Michael Rooker, Luke Klein and Sean Gunn appear in the animated segments of The Guardians of the Galaxy Holiday Special. (Marvel Studios/Stoopid Buddy Stoodios)

Besides Fleischer, one of the most prominent proponents for rotoscoping is director Ralph Bakshi, who employed the process extensively in his cult cartoon features from the ’70s and ’80s. Those movies include a famously turbulent adaptation of The Lord of the Rings in 1978 — which only told half of J.R.R. Tolkien’s epic story when producers declined to finance a second film — as well as the 1981 musical American Pop. Although he’s long been retired from the industry, Bakshi remains a major source of inspiration for new generations of animators, including Mac Whiting, who served as Stoopid Buddy’s lead animator for the Guardians special.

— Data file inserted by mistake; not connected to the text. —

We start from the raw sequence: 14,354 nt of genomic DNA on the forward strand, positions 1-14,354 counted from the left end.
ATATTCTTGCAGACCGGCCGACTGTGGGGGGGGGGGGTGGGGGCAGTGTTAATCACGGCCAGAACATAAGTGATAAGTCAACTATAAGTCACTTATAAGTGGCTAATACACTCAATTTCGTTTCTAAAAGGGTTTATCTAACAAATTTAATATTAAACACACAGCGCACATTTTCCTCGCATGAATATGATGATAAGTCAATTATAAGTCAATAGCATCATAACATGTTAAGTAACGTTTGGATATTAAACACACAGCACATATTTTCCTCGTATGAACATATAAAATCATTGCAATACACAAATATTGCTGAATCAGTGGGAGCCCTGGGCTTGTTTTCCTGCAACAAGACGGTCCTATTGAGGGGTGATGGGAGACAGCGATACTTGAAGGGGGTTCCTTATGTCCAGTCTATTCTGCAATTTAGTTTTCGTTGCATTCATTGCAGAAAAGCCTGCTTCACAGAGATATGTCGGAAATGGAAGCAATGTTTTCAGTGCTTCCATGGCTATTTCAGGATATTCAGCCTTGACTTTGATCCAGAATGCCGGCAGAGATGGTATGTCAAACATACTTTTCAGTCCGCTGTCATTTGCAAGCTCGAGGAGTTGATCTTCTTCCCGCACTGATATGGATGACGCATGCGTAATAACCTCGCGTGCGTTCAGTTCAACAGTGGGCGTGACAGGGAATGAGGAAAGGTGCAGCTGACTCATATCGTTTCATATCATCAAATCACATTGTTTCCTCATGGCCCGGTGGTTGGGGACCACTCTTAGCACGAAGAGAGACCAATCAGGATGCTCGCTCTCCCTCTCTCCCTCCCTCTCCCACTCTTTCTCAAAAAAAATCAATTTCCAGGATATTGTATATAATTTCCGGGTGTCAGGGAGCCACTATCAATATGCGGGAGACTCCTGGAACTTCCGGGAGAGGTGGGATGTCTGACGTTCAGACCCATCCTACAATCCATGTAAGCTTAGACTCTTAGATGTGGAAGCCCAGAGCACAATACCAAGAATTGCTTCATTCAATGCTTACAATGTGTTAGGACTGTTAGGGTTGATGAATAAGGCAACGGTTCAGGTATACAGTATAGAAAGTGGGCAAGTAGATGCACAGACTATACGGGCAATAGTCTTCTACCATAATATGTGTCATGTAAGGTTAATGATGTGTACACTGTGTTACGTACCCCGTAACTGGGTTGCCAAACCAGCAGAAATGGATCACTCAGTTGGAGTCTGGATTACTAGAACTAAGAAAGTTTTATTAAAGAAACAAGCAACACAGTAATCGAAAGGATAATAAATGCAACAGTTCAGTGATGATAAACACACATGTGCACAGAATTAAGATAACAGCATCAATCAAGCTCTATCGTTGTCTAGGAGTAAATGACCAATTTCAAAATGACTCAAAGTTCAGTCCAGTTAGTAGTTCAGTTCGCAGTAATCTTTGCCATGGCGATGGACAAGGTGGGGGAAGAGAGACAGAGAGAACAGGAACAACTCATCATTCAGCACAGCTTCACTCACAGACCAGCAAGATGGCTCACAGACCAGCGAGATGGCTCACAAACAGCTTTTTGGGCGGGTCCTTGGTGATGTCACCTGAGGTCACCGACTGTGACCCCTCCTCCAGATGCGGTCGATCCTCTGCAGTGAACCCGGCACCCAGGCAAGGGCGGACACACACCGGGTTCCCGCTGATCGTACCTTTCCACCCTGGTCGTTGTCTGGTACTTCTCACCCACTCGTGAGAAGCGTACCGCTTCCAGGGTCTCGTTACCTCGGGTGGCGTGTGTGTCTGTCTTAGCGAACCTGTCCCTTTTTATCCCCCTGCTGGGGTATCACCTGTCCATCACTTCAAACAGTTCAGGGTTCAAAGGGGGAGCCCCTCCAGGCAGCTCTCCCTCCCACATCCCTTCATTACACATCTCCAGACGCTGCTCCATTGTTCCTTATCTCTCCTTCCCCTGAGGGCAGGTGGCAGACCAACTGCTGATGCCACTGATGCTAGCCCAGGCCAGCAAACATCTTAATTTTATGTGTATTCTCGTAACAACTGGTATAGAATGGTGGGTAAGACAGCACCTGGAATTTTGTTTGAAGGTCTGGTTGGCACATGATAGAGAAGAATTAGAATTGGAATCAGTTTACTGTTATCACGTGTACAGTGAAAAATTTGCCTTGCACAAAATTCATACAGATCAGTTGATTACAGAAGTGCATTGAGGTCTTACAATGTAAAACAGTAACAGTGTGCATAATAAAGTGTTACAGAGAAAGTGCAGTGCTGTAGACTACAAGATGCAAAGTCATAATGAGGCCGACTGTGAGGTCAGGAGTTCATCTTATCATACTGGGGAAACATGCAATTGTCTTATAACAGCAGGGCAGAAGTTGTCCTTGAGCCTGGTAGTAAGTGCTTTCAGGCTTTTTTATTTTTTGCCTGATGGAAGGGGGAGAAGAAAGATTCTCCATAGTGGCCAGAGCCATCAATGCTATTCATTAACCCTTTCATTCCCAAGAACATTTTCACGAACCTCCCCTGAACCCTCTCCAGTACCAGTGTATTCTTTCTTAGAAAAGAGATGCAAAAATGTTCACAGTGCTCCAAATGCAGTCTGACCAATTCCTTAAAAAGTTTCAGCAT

“I was a huge fan of his Lord of the Rings growing up,” Whiting says, adding that he’s never had the chance to meet Bakshi in person. “I’ve watched a lot of his interviews, and there are these great making-of videos on YouTube that I’ve used for research. For me personally, the most gratifying thing has been the fan reaction to the animated segments. They immediately understood our intent to be in Bakshi’s style, but the segments also flow really nicely into the story. It conveys the characters in a semi-cartoonish way, but also bridges the gap of reality.”